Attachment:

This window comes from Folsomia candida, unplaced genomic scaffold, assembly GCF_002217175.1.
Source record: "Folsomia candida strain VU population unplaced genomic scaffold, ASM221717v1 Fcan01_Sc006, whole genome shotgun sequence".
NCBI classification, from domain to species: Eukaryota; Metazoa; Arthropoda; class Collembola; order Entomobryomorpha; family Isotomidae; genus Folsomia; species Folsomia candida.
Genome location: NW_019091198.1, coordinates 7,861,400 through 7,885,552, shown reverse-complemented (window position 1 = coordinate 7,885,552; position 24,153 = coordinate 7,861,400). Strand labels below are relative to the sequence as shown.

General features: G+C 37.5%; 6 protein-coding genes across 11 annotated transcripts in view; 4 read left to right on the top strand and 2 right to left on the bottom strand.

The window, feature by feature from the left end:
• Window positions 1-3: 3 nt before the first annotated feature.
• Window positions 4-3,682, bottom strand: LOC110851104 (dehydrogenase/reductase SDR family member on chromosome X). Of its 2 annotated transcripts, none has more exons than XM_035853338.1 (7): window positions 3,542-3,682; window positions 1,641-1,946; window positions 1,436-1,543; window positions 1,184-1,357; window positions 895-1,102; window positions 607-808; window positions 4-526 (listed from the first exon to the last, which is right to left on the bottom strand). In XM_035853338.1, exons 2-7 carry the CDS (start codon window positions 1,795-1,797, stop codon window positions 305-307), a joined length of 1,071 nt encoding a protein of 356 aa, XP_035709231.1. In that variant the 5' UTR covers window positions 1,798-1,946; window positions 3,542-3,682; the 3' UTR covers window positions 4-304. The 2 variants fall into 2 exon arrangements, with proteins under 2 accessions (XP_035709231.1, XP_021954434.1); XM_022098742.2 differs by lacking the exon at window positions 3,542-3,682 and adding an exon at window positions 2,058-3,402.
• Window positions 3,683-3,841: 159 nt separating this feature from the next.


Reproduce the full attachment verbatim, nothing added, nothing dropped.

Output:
This window comes from Folsomia candida, unplaced genomic scaffold, assembly GCF_002217175.1.
Source record: "Folsomia candida strain VU population unplaced genomic scaffold, ASM221717v1 Fcan01_Sc006, whole genome shotgun sequence".
NCBI classification, from domain to species: Eukaryota; Metazoa; Arthropoda; class Collembola; order Entomobryomorpha; family Isotomidae; genus Folsomia; species Folsomia candida.
Genome location: NW_019091198.1, coordinates 7,861,400 through 7,885,552, shown reverse-complemented (window position 1 = coordinate 7,885,552; position 24,153 = coordinate 7,861,400). Strand labels below are relative to the sequence as shown.

General features: G+C 37.5%; 6 protein-coding genes across 11 annotated transcripts in view; 4 read left to right on the top strand and 2 right to left on the bottom strand.

The window, feature by feature from the left end:
• Window positions 1-3: 3 nt before the first annotated feature.
• Window positions 4-3,682, bottom strand: LOC110851104 (dehydrogenase/reductase SDR family member on chromosome X). Of its 2 annotated transcripts, none has more exons than XM_035853338.1 (7): window positions 3,542-3,682; window positions 1,641-1,946; window positions 1,436-1,543; window positions 1,184-1,357; window positions 895-1,102; window positions 607-808; window positions 4-526 (listed from the first exon to the last, which is right to left on the bottom strand). In XM_035853338.1, exons 2-7 carry the CDS (start codon window positions 1,795-1,797, stop codon window positions 305-307), a joined length of 1,071 nt encoding a protein of 356 aa, XP_035709231.1. In that variant the 5' UTR covers window positions 1,798-1,946; window positions 3,542-3,682; the 3' UTR covers window positions 4-304. The 2 variants fall into 2 exon arrangements, with proteins under 2 accessions (XP_035709231.1, XP_021954434.1); XM_022098742.2 differs by lacking the exon at window positions 3,542-3,682 and adding an exon at window positions 2,058-3,402.
• Window positions 3,683-3,841: 159 nt separating this feature from the next.